To William Henry Benson 7 December 1
Down Bromley Kent.
My dear Sir,
I thank you cordially for the very kind manner with which you have answered my note,2 & for the very great trouble you have taken in answering it so fully & so very clearly.
The facts which you give are the very thing which I wanted.
The range of shells over the land seems to me in many cases much more confined than plants: on the other hand what a curious case that of Madeira & St Helena shells!3 I collected several semi-fossil shells at St Helena, which were described by Mr Sowerby:4 I cannot remember whether any are left, but if they would interest you I would look: I know I gave away many but forget whether I gave all. I am particularly obliged to you for mentioning the case of Bulimus Bengalensis, which is so curious; I am very glad to hear of it, for it is so exactly parallel to what, as is so well known, sometimes occurs with plants.— I presume such cases are not common with land Mollusca.5 The whole subject of the distribution of pulmoniferous6 Mollusca seems to me very interesting. Am I not right in believing that many fresh-water species have very wide ranges?7 Though I ask this, I am not so unreasonable as to expect you again to take the trouble to answer me in full.8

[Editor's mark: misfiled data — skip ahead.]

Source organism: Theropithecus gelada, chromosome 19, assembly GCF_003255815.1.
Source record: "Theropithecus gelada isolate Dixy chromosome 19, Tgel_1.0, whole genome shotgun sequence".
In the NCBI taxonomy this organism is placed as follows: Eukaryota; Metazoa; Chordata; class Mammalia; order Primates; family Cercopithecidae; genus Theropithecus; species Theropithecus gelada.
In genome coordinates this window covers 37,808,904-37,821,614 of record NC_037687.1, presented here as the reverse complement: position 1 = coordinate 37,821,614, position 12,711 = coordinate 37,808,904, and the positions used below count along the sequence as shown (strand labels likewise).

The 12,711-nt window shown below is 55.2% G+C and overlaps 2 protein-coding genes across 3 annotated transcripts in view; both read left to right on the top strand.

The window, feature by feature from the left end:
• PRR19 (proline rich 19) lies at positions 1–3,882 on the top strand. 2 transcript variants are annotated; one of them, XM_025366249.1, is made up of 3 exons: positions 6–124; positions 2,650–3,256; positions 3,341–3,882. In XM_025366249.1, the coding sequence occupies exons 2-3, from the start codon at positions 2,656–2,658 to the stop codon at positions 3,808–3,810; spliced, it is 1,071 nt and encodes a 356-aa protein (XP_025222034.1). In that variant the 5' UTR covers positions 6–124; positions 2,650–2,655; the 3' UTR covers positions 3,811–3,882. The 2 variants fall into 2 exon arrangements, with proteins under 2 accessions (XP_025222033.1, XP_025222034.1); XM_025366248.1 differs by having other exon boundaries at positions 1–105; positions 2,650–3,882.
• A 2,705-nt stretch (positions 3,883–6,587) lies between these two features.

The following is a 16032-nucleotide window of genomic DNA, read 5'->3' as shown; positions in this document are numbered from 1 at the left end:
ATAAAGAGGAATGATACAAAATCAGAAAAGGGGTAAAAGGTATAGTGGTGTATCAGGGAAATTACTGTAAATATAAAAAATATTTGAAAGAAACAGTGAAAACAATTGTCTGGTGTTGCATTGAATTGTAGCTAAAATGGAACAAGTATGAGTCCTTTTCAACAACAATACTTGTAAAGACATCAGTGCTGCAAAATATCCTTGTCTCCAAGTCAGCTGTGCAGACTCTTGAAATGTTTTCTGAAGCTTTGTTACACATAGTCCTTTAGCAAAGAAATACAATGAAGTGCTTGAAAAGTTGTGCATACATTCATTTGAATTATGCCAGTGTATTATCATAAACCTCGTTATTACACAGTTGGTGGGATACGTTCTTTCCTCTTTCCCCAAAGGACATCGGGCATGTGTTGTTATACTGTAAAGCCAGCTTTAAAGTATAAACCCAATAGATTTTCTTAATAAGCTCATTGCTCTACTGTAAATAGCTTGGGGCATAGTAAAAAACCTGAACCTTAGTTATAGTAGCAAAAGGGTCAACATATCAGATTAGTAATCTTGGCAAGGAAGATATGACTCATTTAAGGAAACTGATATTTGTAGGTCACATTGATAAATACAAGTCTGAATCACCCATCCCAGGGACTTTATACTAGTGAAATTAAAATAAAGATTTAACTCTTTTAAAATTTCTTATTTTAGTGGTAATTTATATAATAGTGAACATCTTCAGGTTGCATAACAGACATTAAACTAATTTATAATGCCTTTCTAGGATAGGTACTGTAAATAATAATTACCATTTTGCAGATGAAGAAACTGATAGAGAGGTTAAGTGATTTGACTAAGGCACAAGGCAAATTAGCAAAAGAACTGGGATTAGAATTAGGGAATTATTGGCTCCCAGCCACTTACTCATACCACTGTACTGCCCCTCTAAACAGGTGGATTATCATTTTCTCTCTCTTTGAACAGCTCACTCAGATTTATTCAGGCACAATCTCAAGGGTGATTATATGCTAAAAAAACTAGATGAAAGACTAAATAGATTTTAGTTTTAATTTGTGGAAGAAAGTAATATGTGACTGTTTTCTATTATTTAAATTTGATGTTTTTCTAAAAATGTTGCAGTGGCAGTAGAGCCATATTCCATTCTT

Thank you much for saying that you will keep in mind my very strong wish for information in regard to distribution of alpine or semi-alpine shells.
You kindly enquire about my health: though I appear a strong man, I am far from being so, & shall never be so again; but I contrive to do some Nat. History work every day in my life.
Dr Gully did me much good.9
I sincerely hope that you profited by the water cure, & are now stronger.—
With many thanks pray believe me in haste | yours sincerely | CH. Darwin
Discusses distribution of shells.
"Dr Gully did me much good." Hopes WHB profited by water cure.
Please cite as
Darwin Correspondence Project, “Letter no. 4354,” accessed on 27 September 2016, http://www.darwinproject.ac.uk/DCP-LETT-4354